Book Review: The Summer Prince

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I decided to read The Summer Prince based on the recommendation of Ellen Kushner and John Scalzi. I’m glad I did, I’m not a frequent reader of young adult fiction, but now I think that might be a mistake. It took me a little while to get into the swing of this book. Alaya Dawn Johnson is slow in laying down a rhythm and a melody in her pages and I stumbled along for a bit before my feet found the steps. Once I did, I enjoyed the rich and intricate dance she led me along.

The story is structured into four parts, based on the seasons and I didn’t realize I loved the book until the third section. Please don’t let this stop your from reading it;  I don’t think it is a failing of the book. Structurally, the beginning is less interesting than the rest of the novel, but Johnson is slowly setting the stage for a moving piece. Like a musician playing a classic piece, we’ve heard these notes before, but she’s able to give a virtuoso performance by taking the notes to a different place than we’re expecting.

There are two reasons I’d recommend this book to other readers. The first is the setting. It’s fabulous. Alaya Dawn Johnson has captured in her future city-state of Palmares Três a living and evocative mix of Brazilian Carnival, post-apocalyptic matriarchy, and a coming of age story that ignores our taboos. (It doesn’t flaunt contemporary hang-ups, it just refuses to acknowledge their existence, making an honest and innocent coming of age story possible.) The second is the emotional depth of June’s coming of age journey. Through her characters June, Enki, and Gil, Johnson is able to show us a lot about the nature of love that is sweet, tragic, and honest. She shows us a complex perspective on love that is neither cheap nor jealous but is both free and liberating.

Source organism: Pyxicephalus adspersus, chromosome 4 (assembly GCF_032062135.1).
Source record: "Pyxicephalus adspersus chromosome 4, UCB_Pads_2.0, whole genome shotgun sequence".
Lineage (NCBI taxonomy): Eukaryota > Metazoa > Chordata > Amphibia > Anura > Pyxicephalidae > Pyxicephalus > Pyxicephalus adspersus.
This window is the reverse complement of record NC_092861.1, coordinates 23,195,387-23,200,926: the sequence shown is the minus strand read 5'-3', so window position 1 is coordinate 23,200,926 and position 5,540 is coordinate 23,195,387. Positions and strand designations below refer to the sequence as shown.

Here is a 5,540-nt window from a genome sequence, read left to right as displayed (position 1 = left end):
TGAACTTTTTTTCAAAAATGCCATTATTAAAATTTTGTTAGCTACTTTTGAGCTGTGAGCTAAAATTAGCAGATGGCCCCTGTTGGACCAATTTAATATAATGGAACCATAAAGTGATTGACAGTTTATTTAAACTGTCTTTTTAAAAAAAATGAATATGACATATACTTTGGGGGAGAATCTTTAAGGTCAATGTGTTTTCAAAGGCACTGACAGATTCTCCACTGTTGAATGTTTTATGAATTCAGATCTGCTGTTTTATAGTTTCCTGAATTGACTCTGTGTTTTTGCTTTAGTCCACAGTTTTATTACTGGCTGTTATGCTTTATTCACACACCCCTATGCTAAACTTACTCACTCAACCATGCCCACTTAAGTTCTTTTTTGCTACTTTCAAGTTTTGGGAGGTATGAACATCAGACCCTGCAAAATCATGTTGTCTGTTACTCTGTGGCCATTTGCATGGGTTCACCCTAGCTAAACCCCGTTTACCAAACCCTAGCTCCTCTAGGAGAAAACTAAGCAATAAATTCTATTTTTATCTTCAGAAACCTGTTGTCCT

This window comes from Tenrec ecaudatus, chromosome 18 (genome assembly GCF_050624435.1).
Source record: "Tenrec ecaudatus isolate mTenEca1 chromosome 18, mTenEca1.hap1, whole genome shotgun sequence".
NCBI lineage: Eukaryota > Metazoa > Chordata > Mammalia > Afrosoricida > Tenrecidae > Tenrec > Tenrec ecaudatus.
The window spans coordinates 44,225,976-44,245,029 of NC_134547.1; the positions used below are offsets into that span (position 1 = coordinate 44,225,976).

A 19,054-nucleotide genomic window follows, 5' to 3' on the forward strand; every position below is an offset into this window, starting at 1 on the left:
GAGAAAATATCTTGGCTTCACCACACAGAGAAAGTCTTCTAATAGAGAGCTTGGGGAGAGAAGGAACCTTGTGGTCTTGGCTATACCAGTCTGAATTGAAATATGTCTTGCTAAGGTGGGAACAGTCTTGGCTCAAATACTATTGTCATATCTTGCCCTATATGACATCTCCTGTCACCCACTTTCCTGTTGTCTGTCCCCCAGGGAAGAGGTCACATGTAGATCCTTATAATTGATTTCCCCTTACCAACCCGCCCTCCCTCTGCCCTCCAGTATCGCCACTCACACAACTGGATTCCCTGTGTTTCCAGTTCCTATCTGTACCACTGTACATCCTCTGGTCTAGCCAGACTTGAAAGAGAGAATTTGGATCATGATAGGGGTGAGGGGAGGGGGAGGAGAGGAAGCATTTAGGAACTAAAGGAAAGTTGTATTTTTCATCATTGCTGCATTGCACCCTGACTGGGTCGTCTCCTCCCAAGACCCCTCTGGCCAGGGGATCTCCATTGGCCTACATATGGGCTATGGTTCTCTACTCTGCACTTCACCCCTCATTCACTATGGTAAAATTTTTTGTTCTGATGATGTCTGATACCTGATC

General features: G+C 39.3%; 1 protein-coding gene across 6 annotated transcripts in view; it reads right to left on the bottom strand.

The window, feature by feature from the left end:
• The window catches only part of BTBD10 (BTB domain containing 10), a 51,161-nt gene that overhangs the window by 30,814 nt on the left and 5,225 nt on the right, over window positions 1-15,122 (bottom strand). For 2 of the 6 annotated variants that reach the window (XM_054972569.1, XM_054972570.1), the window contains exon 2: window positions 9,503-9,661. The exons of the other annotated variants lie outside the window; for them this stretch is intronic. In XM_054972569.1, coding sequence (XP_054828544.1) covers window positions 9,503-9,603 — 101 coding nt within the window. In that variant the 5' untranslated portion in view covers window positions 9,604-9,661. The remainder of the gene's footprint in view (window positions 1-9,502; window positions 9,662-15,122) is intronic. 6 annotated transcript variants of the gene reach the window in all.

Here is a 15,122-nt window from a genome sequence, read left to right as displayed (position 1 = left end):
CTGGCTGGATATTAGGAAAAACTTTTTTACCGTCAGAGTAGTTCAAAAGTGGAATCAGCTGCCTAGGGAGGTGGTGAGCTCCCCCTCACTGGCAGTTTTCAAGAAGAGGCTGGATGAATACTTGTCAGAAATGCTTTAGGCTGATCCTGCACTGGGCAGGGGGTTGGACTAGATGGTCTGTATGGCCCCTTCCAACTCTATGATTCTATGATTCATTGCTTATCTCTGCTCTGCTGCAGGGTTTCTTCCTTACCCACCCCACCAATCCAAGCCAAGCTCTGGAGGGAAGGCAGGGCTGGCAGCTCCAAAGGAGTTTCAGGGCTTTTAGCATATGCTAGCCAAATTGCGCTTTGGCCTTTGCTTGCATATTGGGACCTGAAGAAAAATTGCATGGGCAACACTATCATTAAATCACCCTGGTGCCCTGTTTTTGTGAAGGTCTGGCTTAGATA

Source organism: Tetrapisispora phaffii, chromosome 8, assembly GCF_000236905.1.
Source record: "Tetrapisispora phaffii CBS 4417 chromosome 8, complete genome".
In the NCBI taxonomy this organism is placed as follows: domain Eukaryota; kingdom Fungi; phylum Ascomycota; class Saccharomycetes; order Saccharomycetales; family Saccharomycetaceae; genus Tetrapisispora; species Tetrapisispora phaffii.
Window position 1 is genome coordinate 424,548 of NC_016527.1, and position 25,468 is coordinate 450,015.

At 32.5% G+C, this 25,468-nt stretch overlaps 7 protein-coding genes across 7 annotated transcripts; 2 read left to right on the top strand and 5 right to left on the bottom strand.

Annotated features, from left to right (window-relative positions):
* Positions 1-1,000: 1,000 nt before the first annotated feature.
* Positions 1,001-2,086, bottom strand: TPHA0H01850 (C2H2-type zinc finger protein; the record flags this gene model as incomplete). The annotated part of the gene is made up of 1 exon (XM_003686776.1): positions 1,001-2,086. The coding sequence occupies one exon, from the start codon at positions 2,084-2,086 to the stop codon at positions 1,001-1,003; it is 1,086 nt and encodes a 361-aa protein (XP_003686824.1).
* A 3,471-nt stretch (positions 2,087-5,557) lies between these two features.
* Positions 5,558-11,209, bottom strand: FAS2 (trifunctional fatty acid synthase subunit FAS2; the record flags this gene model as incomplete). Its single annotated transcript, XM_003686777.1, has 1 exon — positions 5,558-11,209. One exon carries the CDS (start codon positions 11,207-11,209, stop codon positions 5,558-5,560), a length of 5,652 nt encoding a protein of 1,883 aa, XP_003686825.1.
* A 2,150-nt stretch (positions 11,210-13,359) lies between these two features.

The plot is adequate, there are all the expected pieces in their expected places. Nothing is missing, but if all this book were about is what happened in the story, it would not be remarkable. We’ve all read love triangles set in post-apocalyptic societies with bizarre social contests that victimize teenagers. You could draw a lot of crude lines between the structures in The Summer Prince to Suzanne Collins’ Hunger Games. If you did, you’d be missing the point completely. The value of the story does not lie in its genre conventions. The value of The Summer Prince lies in telling us a familiar tale that takes us to unfamiliar places.

If you read The Summer Prince, and I hope you do, here are a couple of things to think about along the way. There are two prime myths from Western culture lying at the foundations of the story. We have an expulsion from paradise myth and the willing sacrifice myth. As you read about Enki and June finding the key to knowledge of good and evil, think about the role of the serpent. Where would you expect the temptation to come from and where does Alaya Dawn Johnson put it? Second, what is Enki saving people from? What is he saving people for? I don’t think these are idle questions and a lot of people have used the same central myths without the effect that Johnson manages with The Summer Prince.

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